By Rogers Wanambwa
KIU, Main Campus – Thirty-two Ugandans who have been stranded in Khartoum, Sudan arrived at Entebbe International Airport yesterday, June 23 after being repatriated by the government.
These are the first of over 2,300 Ugandans who have been stranded abroad since the national lockdown measures were put in place over 90 days ago in order to curb the spread of the COVID-19 pandemic.
State Minister for Foreign Affairs Henry Okello Oryem received the returnees at the airport as the plane that brought them back touched down.
According to the minister, more Ugandans stranded abroad are expected during the course of the week.
“Starting this week, we expect to receive flights from Southern Africa with about 70 Ugandans, from the UAE approximately 200, from Afghanistan with approximately 108, USA about 134, and about 120 from India,” said the minister.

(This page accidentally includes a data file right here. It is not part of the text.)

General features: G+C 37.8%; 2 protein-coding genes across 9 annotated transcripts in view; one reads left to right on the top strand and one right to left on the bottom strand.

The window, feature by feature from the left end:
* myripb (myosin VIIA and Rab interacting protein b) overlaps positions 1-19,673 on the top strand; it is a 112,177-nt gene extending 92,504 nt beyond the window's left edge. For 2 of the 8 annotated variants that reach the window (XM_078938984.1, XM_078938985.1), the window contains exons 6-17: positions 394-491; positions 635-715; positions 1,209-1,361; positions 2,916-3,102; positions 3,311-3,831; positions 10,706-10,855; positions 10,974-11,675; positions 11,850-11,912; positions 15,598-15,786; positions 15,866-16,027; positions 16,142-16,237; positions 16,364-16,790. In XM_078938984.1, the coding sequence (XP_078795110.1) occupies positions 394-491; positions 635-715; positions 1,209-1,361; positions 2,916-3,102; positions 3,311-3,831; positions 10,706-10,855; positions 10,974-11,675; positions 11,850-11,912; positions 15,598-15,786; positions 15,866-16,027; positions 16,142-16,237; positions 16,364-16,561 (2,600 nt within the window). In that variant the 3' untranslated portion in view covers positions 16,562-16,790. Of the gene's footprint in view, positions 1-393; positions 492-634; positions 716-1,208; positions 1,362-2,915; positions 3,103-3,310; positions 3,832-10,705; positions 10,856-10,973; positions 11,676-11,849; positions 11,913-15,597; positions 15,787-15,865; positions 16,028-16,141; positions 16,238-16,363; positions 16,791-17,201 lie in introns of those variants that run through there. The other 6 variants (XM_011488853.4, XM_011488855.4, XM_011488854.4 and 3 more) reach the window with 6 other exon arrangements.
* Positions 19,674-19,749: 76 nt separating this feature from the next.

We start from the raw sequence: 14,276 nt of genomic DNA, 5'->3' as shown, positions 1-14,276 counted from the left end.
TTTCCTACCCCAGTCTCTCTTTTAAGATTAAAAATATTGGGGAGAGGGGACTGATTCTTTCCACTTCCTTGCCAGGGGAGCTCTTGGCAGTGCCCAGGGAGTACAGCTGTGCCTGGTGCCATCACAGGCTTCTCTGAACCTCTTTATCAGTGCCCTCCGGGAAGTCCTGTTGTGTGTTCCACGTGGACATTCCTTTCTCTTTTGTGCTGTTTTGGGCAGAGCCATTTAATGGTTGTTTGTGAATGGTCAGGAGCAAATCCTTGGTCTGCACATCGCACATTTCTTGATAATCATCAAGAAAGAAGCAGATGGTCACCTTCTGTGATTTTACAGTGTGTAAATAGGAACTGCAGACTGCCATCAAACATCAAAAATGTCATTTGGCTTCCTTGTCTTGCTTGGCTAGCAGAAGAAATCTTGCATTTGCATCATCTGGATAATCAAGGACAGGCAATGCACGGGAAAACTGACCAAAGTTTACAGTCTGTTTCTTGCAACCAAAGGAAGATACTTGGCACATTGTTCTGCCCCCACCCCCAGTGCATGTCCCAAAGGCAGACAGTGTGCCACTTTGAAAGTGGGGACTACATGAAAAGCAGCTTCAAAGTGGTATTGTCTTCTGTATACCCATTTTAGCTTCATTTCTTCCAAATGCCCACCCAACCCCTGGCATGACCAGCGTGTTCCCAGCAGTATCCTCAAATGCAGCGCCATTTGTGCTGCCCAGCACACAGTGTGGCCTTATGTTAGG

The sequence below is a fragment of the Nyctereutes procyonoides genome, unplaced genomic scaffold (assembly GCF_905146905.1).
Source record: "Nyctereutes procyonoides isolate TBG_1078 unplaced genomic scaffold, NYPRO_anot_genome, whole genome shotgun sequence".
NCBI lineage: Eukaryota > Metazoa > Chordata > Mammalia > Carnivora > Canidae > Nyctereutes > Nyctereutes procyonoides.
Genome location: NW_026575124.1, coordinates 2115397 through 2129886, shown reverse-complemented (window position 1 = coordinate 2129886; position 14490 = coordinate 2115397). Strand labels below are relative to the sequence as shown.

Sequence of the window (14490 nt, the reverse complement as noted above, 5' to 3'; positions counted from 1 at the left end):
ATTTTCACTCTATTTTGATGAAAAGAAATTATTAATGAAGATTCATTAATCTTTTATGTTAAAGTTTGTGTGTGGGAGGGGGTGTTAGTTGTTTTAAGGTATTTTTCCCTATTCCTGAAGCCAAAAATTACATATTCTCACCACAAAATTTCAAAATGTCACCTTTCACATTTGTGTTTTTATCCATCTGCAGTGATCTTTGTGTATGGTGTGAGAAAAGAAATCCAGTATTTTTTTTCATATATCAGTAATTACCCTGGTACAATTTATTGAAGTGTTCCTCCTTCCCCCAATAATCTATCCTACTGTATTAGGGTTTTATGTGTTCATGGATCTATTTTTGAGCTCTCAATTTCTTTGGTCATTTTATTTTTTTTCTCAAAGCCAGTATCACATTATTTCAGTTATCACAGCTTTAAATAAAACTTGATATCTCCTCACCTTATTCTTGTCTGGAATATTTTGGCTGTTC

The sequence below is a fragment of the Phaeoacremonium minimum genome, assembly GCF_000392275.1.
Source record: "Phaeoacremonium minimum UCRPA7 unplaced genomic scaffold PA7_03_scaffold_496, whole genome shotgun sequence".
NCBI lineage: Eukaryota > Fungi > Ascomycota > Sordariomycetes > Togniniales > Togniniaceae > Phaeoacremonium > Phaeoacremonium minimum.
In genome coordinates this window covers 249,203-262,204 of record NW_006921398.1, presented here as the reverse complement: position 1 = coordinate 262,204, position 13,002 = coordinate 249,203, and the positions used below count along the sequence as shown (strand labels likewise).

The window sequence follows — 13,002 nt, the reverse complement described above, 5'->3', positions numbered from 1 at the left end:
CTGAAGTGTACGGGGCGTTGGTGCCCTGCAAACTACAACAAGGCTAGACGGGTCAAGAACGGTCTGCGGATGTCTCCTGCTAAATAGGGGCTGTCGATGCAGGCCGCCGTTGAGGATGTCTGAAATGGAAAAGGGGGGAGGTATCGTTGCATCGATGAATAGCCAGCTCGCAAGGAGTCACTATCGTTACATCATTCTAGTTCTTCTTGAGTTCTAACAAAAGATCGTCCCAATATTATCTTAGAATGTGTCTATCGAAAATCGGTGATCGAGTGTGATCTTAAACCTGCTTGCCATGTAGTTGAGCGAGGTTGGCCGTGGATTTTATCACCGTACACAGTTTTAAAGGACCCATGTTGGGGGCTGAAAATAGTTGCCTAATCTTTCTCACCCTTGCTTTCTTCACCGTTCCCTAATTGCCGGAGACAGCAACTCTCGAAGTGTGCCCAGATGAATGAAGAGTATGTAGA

Okello Oryem also said the government had laid out a grand plan to allow more Ugandans to come back from abroad over a longer period of time.
“A plan has been made to allow the return of an average of 300 persons every fortnight because our facilities cannot handle such a big number at once. After the 14 days quarantine, we let them go and allow another 300 to come back. By that time the facilities will have been sanitised and safe."
All the returnees are expected to pay for their own tickets back home and are to be subjected to mandatory testing and two weeks quarantine upon arrival, also at their own expense.
Emmanuel Birungi, the acting general aviation security manager said that Entebbe International Airport has put in place all the Standard Operating Procedures (SOPs) to make sure the returnees' arrival goes smoothly and with no outbreak of the COVID-19 virus at the airport.
However, the airport remains closed to the general public and normal business for now.
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